Families that I remember attended the Union Forest Church in the Union Forest area of Otter Creek Township in the 1950's and 1960's were Lesley and Amelia Stamps. He lived and farmed in the Union Forest area. Also attending the Union Forest church at the time were Roy White and his wife who lived nearby in the Union Forest area. The White Cemetery was near their home. Also attending the Union Forest Church at the time were John Springman and his wife Gladys (Henson) Springman. He and his wife Gladys lived and farmed in the area.
Also attending the church at the time was William "Bill" Osburn and his wife Iva (Richey) Osburn and son Larry. His wife was a sister to Alice (Richey) Parton who was a well known Christian missionary in India. The Osburns had a farm in the area. Also attending the Union Forest Church at the time were Joe Daves and his family of Jerseyville, Woodrow Carstens and his wife Eva May of Jerseyville, and Louis and Gertrude Walker who had a farm in the area. Tommy Deffer also attended the church. He owned a farm nearby. He was unmarried and was related to Hewitts I believe my parents said. His parents lived with him and had attended the Uninon Forest Church also before they passed away. Rev. Louis Kappler of Jerseyville was a pastor at the Union Forest Church for a time I remember, and I also recall Rev. Walter Schultz was a pastor there for a few years in the 1960's.
(Note: A recent article about the Union Forest Chuch from the Alton Telegraph Newspaper -- Historic church dedicated at Apple Fest, October 01, 2011 8:07 PM - By DANETTE M. WATT
JERSEYVILLE - A one-room church where services were held as recently as 1979 was dedicated at the Jersey County Historical Society's 21st annual Apple Fest Saturday afternoon. Union Forest Church was built in 1920 on Pumping Station Road northwest of Otterville. It was moved to its current site at 601 N. State St. in October 2010. "We just went in and completely dismantled it," said the society's past president, Bob Hartman. The church has its original pews, windows, lights, pulpit and attendance board. Hartman said it cost $20,000 to move the church, which was donated to the society by Walter Ernst in memory of his wife, the former Edith Stamps. "He's 103 years old and was going to come down for the dedication, but he was dealing with some kidney stones," Hartman said. Ernst lives in New Hope Minn., and donated $40,000 to the society to help maintain the church. "This church will be here for future generations to see how it all started," Hartman said. But the church isn't just for the past. "We already have three weddings planned," he said. A former Jerseyville resident donated $35,000 for the church and $150,000 was bequeathed to the society through an estate. The annual Apple Fest gives residents and visitors an opportunity to tour the society's historical buildings. Besides the church, the property is the site of the McAdams log cabin, the Lone Star one-room schoolhouse, the Cheney Mansion and the Les Flautt Museum. Vendors were on hand to sell their wares such as pottery, blankets, baskets and food. Activities and games for children included throwing darts at balloons and painting miniature pumpkins. Grace Bechtold, 4, gave her cousin, Morgan Steckel, 2, a big hug as the two girls smiled for a picture. "We come here every year," said Marsha Steckel, the girls' grandmother. "We come for the crafts, listen to the music. They have great food here.)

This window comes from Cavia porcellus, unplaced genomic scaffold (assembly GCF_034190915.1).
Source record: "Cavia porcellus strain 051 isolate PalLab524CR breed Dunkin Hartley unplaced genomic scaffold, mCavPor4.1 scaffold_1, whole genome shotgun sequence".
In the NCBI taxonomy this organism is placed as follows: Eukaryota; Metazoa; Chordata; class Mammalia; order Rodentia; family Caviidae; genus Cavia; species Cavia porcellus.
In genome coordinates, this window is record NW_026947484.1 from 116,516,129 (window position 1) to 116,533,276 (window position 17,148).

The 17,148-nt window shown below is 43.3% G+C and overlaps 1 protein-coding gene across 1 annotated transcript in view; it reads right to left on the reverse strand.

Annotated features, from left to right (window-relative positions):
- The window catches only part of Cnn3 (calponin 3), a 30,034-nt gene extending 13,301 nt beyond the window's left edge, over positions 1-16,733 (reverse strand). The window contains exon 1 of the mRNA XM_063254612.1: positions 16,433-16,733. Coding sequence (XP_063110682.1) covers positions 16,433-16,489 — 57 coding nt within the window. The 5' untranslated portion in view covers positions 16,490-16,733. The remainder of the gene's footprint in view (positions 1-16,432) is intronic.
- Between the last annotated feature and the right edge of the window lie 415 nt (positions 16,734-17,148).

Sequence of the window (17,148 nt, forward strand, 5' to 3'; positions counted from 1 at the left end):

Chapter 10:Hunting and fishing were a big part of my life when I was a child. My father liked to hunt and fish and from an early age I enjoyed hunting and fishing with him. I went hunting with my father at an early age, but I didn't actually carry a gun or participate in the hunting until I was a bit older, perhaps eleven or twelve years old or so. Most of the time we hunted squirrels and rabbits. We always ate what game we killed, or fish we caught, and my mother cooked and prepared it for the table so that it tasted very good. Although it was enjoyable as a pastime or sport as some people called it, the wild game and fish served as valuable source of food supply for us. I haven't been hunting or fishing for many years. I don't think I have the heart to kill the little animals anymore.
My father also had fox and raccoon hounds and I enjoyed going with him on fox and raccoon hunting trips. My father loved to listen to the fox hounds chasing a fox. His father before him was a fox hunter. In the old days there used to be a lot of fox hunting, but there doesn't seem to be much fox hunting anymore. The object of a fox hunt wasn't so much to kill the fox, for my father rarely shot a fox, but to listen the hounds and enjoy the chase. He used to say, "listen to that beautiful music, that's old Blue or that's old Red howling. They are getting close on that old fox's tail now." He could tell each of the hounds by the sound of their baying. Sometimes the hounds would chase the fox out of hearing, 2 or 3 miles away, and then they would circle back hot on his trail. The fox was wily though and often fooled the dogs by backtracking and other tricks that caused them to lose his scent and trail.